It’s Fraud Prevention Month in Canada!
14 March 2016
March in Canada is Fraud Prevention Month! Since 2004, the Competition Bureau has spearheaded a month-long campaign by public, private and nonprofit groups to remind Canadians not only how to protect themselves from the omnipresent threat of fraud and scams, but also of the resources that are available to them if they become a victim of one of these crimes.
There is no typical fraud victim in Canada. Year after year, people continue to believe that fraud could happen to anyone but themselves, just to be blindsided when identity theft happens to them. This concept of a completely even playing field, where any one person has just as much chance of being targeted for fraud as anyone else, is why we here at Identity Guard emphasize taking proactive steps to protect your identity during Fraud Prevention Month. Exercising your agency over how and when you share your personal information can shift the field and bolster your fraud protection.
Fraud protection dos and don’ts
- Do regularly check your bank statements and credit report. Keep an eye out for unexpected transactions that could indicate someone has unauthorized access to your accounts.
- Do ask callers or sales representatives for further documentation when necessary. This could include information to prove they are who they claim to be, more details about the organization they represent or an explanation of why they need the personal information they are requesting.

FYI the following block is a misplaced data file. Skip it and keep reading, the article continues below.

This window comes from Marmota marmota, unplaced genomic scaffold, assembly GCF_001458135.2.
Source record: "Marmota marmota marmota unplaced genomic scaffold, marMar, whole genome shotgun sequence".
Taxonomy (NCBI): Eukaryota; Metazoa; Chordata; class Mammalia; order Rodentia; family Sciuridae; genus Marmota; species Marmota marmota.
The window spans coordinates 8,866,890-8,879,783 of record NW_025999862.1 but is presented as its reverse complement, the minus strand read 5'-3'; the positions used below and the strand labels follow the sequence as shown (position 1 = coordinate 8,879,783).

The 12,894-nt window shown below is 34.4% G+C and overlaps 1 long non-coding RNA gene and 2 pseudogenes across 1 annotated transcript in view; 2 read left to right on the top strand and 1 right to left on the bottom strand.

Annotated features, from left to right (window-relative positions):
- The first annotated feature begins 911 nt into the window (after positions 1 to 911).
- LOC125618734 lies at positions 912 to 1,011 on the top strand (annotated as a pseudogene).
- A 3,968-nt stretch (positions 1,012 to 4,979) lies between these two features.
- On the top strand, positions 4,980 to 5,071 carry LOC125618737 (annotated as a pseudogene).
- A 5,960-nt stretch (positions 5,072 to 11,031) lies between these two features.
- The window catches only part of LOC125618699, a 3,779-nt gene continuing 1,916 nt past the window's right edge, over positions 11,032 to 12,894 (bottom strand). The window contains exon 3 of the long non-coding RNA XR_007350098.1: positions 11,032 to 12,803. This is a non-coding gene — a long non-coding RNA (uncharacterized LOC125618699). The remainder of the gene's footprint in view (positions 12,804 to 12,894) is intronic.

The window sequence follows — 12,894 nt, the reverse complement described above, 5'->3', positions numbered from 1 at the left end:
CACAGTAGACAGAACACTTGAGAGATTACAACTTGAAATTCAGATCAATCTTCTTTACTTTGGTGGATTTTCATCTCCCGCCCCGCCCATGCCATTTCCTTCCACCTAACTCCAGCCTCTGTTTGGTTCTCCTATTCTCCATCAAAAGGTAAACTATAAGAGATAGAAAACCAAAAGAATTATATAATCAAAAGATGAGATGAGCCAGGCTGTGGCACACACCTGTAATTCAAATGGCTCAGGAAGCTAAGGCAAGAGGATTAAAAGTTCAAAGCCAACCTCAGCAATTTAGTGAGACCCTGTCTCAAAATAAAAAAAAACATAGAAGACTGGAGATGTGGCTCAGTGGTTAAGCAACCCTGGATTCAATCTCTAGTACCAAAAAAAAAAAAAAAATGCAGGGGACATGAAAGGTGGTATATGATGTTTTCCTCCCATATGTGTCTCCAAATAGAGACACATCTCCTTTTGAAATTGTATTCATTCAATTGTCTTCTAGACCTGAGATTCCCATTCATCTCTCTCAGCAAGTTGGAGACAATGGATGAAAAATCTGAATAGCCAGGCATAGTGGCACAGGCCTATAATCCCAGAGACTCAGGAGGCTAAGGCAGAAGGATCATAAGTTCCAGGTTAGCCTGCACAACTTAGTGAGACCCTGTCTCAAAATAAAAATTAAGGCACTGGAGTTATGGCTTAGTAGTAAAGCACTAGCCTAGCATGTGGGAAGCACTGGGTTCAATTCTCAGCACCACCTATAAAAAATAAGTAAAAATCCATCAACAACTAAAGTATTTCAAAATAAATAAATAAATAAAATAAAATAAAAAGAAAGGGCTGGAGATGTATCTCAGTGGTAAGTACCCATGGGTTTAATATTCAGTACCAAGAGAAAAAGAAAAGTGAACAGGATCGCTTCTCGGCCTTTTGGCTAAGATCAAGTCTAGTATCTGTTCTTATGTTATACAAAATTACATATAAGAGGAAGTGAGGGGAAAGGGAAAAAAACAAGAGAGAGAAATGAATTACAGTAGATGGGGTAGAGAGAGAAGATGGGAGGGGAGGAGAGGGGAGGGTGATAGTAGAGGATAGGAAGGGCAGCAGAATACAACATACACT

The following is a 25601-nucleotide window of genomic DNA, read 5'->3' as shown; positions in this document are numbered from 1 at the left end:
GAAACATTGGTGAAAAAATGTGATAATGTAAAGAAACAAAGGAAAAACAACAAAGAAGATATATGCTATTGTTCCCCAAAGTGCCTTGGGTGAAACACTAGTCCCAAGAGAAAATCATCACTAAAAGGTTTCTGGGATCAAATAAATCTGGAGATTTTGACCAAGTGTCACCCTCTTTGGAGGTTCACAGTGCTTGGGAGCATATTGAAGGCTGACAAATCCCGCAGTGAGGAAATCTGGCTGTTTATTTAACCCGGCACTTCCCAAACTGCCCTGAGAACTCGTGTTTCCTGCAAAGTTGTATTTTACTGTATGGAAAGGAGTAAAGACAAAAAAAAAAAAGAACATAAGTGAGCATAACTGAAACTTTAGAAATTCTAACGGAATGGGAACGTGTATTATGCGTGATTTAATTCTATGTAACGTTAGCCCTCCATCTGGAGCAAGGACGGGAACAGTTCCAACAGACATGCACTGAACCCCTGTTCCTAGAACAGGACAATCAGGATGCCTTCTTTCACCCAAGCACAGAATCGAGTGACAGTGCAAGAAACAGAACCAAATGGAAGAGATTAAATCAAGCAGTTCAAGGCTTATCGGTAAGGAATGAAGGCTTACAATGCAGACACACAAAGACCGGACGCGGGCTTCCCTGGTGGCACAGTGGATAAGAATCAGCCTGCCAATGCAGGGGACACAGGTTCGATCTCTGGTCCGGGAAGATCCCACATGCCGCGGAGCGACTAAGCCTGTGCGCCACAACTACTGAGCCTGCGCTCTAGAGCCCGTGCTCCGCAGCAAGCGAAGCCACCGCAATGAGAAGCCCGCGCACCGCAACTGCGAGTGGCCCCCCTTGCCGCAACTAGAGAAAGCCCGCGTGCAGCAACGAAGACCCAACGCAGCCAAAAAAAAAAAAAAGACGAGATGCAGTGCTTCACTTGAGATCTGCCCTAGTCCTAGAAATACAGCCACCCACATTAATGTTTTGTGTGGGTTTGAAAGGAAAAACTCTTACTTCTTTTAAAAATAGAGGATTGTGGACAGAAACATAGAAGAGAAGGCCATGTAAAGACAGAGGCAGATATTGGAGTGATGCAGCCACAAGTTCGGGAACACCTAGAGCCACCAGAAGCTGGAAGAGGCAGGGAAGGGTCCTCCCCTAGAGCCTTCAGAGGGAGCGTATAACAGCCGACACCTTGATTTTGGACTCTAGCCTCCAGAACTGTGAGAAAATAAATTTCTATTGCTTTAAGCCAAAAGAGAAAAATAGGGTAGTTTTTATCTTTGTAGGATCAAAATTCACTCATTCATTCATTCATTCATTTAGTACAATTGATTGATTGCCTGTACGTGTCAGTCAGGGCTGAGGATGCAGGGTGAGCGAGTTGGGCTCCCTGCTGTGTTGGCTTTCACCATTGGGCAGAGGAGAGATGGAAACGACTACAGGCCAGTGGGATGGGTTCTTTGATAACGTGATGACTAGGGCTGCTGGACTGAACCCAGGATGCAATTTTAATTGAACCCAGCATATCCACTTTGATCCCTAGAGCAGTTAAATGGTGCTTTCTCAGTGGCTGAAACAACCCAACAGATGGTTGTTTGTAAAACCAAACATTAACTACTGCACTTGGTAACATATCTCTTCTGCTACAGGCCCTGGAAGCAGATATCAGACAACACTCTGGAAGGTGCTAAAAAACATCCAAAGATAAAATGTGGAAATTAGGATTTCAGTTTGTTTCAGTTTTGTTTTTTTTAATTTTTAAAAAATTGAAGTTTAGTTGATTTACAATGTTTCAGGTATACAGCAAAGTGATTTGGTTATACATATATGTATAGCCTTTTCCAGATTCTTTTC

- Do shred documents that contain personal or financial information, such as Social Insurance Numbers, bank account details or medical records.
- Do hang up the phone or delete emails if you are being contacted by someone who is pressuring you to reveal any of your personal information.
- Do report fraud if you become a victim.
- Don’t click on email links from unknown senders, or even click on unexpected links from people you know. These links could trigger your computer to download malicious software that could collect passwords, browsing information or files from your computer and send them to fraudsters. Or, they could lead to fake websites designed to steal your personal details or login credentials. If you receive an unexpected link or request from a company you typically do business with, call it directly to confirm the email is legitimate.
- Don’t share your personal or financial information with anyone you have never met, especially over the phone or via email. This includes individuals you may have connected with on dating sites, or even people who call you and claim to be a relative. In the case of the latter, ask them a question only that person would know the answer to in order to verify their claim.
- Don’t sign up for any sweepstakes or contests that promise a large prize for a relatively small purchase or fee. If it looks too good to be true, it probably is.
- Don’t share passwords between your accounts. Make unique unpredictable passwords for all of your accounts.
Unfortunately, there is no way to completely avoid becoming a victim of fraud or ID theft, even if you diligently follow the above suggestions. For those moments, credit monitoring services can have your back. Monitoring your credit file when you can’t, a credit monitoring company will notify you when it detects certain activity that may indicate fraud, giving you a chance to freeze your accounts and stop the fraudsters in their tracks.